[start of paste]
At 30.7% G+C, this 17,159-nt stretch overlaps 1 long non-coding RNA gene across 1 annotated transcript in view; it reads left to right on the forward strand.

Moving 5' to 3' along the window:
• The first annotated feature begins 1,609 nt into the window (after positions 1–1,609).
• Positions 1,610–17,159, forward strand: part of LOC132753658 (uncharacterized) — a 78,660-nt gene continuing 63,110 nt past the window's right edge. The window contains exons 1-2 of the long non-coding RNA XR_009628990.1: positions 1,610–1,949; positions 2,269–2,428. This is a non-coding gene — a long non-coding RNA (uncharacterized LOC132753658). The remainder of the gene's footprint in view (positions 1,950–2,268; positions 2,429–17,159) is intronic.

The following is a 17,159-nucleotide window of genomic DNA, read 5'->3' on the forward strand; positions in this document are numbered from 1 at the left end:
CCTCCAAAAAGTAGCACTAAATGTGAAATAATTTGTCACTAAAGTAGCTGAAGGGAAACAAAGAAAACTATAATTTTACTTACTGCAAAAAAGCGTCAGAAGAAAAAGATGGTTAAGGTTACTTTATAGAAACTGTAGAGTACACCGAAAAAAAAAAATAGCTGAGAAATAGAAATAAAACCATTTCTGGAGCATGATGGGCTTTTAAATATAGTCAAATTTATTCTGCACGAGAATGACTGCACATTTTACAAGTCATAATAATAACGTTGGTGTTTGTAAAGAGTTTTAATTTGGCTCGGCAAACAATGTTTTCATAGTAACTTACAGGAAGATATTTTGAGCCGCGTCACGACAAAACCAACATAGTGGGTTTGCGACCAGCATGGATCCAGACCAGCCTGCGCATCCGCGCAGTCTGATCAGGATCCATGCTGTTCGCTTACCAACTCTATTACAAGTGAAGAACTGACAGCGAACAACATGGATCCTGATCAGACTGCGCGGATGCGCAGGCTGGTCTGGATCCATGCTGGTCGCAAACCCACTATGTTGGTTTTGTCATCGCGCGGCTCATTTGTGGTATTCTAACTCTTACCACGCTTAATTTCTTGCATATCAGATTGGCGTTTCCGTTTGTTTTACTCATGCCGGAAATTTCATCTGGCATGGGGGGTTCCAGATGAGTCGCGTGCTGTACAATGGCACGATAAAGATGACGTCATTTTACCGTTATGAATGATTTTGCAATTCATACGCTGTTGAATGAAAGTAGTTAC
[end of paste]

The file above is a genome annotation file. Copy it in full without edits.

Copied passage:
At 30.7% G+C, this 17,159-nt stretch overlaps 1 long non-coding RNA gene across 1 annotated transcript in view; it reads left to right on the forward strand.

Moving 5' to 3' along the window:
• The first annotated feature begins 1,609 nt into the window (after positions 1–1,609).
• Positions 1,610–17,159, forward strand: part of LOC132753658 (uncharacterized) — a 78,660-nt gene continuing 63,110 nt past the window's right edge. The window contains exons 1-2 of the long non-coding RNA XR_009628990.1: positions 1,610–1,949; positions 2,269–2,428. This is a non-coding gene — a long non-coding RNA (uncharacterized LOC132753658). The remainder of the gene's footprint in view (positions 1,950–2,268; positions 2,429–17,159) is intronic.

The following is a 17,159-nucleotide window of genomic DNA, read 5'->3' on the forward strand; positions in this document are numbered from 1 at the left end:
CCTCCAAAAAGTAGCACTAAATGTGAAATAATTTGTCACTAAAGTAGCTGAAGGGAAACAAAGAAAACTATAATTTTACTTACTGCAAAAAAGCGTCAGAAGAAAAAGATGGTTAAGGTTACTTTATAGAAACTGTAGAGTACACCGAAAAAAAAAAATAGCTGAGAAATAGAAATAAAACCATTTCTGGAGCATGATGGGCTTTTAAATATAGTCAAATTTATTCTGCACGAGAATGACTGCACATTTTACAAGTCATAATAATAACGTTGGTGTTTGTAAAGAGTTTTAATTTGGCTCGGCAAACAATGTTTTCATAGTAACTTACAGGAAGATATTTTGAGCCGCGTCACGACAAAACCAACATAGTGGGTTTGCGACCAGCATGGATCCAGACCAGCCTGCGCATCCGCGCAGTCTGATCAGGATCCATGCTGTTCGCTTACCAACTCTATTACAAGTGAAGAACTGACAGCGAACAACATGGATCCTGATCAGACTGCGCGGATGCGCAGGCTGGTCTGGATCCATGCTGGTCGCAAACCCACTATGTTGGTTTTGTCATCGCGCGGCTCATTTGTGGTATTCTAACTCTTACCACGCTTAATTTCTTGCATATCAGATTGGCGTTTCCGTTTGTTTTACTCATGCCGGAAATTTCATCTGGCATGGGGGGTTCCAGATGAGTCGCGTGCTGTACAATGGCACGATAAAGATGACGTCATTTTACCGTTATGAATGATTTTGCAATTCATACGCTGTTGAATGAAAGTAGTTAC